Occipital Headaches More Frequent Among Those With Vestibular Migraine

internal ear
Patients with vestibular migraine are more likely to have occipital headaches than those without vestibular symptoms.

Headaches in the occipital region were more common among individuals with vestibular migraines. These findings, from a retrospective cross-sectional study, were published in Headache.

Patient charts were analyzed for all individuals (N=169) who received care at the University of Iowa Hospitals and Clinics for headaches or vertigo between 2008 and 2014. Participants were assessed by questionnaire for balance, vertigo, dizziness, presence of headache, headache location, and headache characteristics.

The majority of participants reported having vestibular migraines (VM; n=103) compared with those experiencing migraines without vestibular symptoms (M; n=66). Individuals in the 2 migraine groups differed significantly for age of headache onset (28±12 years vs 17±9 years; P <.001), headache location (P =.032), and motion sickness since childhood (42% vs 2%; P =.001) for VM and M cohorts, respectively.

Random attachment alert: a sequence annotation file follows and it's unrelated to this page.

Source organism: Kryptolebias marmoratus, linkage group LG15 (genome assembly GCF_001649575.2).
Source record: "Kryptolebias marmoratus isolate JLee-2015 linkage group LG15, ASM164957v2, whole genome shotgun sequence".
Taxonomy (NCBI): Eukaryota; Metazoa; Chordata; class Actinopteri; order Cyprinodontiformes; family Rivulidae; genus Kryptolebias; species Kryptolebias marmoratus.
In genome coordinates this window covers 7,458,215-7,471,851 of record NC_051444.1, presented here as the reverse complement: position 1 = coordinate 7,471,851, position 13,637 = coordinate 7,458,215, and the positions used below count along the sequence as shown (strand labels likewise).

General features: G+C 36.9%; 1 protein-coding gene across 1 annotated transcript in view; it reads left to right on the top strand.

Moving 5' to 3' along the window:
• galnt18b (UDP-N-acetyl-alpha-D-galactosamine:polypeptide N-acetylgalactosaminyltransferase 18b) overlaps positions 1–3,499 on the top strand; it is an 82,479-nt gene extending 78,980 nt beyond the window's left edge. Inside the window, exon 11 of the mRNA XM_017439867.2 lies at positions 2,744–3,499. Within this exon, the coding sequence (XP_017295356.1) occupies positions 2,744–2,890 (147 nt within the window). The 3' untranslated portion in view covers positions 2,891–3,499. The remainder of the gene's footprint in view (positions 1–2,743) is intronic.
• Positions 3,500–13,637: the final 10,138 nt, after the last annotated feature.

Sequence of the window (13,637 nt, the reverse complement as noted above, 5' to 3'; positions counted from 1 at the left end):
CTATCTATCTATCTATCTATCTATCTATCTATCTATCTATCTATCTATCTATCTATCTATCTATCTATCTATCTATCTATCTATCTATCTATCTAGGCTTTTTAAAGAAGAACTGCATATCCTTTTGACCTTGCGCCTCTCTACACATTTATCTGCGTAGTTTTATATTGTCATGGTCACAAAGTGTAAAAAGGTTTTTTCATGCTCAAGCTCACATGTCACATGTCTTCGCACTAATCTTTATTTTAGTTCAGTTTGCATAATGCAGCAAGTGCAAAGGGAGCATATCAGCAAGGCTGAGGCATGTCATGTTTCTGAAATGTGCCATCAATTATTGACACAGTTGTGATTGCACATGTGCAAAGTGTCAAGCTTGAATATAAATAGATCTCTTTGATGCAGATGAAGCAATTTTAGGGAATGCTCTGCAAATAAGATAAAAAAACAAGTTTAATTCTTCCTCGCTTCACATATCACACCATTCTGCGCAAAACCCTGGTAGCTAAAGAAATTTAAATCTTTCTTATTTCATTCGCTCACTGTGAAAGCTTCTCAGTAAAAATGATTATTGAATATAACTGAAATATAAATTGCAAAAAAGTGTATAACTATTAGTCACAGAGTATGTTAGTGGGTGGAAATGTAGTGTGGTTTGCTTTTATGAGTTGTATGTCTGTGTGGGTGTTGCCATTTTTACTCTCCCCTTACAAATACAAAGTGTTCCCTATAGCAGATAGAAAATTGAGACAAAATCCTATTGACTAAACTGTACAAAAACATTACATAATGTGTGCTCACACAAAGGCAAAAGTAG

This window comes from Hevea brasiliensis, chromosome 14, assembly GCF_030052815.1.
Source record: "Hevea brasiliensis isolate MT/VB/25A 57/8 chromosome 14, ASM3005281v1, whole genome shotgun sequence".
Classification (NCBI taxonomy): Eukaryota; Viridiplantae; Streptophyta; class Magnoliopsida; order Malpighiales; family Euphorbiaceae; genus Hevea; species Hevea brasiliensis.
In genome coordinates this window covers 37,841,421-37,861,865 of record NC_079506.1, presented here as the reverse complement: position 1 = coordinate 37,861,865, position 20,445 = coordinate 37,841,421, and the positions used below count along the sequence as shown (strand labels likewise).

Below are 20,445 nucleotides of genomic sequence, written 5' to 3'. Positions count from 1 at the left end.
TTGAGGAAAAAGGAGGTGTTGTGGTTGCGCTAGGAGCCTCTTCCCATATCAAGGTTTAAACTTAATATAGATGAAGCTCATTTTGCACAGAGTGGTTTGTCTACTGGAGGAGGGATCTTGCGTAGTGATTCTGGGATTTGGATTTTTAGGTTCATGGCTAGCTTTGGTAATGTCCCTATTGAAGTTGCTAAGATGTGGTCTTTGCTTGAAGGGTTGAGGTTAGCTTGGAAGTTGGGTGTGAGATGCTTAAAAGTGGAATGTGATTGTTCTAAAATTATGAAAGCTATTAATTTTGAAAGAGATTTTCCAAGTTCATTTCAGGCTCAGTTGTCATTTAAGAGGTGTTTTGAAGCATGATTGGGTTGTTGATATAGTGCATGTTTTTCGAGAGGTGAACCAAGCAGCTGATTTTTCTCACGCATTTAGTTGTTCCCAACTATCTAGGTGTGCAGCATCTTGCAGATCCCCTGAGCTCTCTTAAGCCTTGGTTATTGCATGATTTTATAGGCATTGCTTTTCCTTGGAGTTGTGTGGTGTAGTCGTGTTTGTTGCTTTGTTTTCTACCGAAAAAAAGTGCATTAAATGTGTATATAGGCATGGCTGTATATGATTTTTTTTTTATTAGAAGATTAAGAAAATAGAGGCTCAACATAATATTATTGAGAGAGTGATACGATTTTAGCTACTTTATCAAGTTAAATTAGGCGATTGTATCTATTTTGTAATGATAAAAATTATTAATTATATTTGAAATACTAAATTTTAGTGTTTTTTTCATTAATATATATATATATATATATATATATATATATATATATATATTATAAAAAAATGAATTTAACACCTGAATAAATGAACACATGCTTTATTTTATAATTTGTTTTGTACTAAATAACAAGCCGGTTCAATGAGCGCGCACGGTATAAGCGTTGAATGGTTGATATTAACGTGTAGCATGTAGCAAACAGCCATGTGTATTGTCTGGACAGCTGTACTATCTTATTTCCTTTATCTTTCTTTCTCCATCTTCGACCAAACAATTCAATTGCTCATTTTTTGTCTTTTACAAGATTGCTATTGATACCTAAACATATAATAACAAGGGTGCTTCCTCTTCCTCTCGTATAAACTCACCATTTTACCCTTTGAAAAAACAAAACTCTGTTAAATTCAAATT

Among the VM group, 44% reported their headache location as occipital compared with 18% in the M group (P <.001). The odd’s ratio (OR) for experiencing an occipital headache among the VM group was 3.5 times higher compared with non-vestibular migraines (95% CI, 1.7-7.2).

Among patients reporting their headache as located in the occipital region, 53% of the VM group had exclusively occipital headaches compared with 25% in the M group (P =.081).

Patients in the VM group were more likely to develop their symptoms after 20 years of age (57% vs 19%; OR, 5.77; 95% CI, 2.62-12.10; P <.001) and vestibular symptoms manifested much later than their headache onset (3 years; P =.005). The age of headache onset and vestibular symptoms were significantly associated (R2, 0.763; P <.001).

Patients with VM headaches were more likely to have a family history of motion sickness (OR, 13.48; 95% CI, 3.47-58.61; P <.001) and less likely to experience aura (OR, 0.07; 95% CI, 0.01-0.27; P <.001) or vomiting (OR, 0.46; 95% CI, 0.24-0.92; P <.001).

The conclusions drawn from these observations were that vestibular migraines were more likely to manifest as occipital headaches compared against patients with non-vestibular migraines.

Patients at high risk for developing vestibular headaches may present with a history of motion sickness, late onset of headache symptoms, and with headaches located in their occipital region.


Wattiez A S, O’Shea S A, Eyck P T, et al. Patients with vestibular migraine are more likely to have occipital headaches than those with migraine without vestibular symptoms. Published online July 25, 2020. Headache. doi:10.1111/head.13898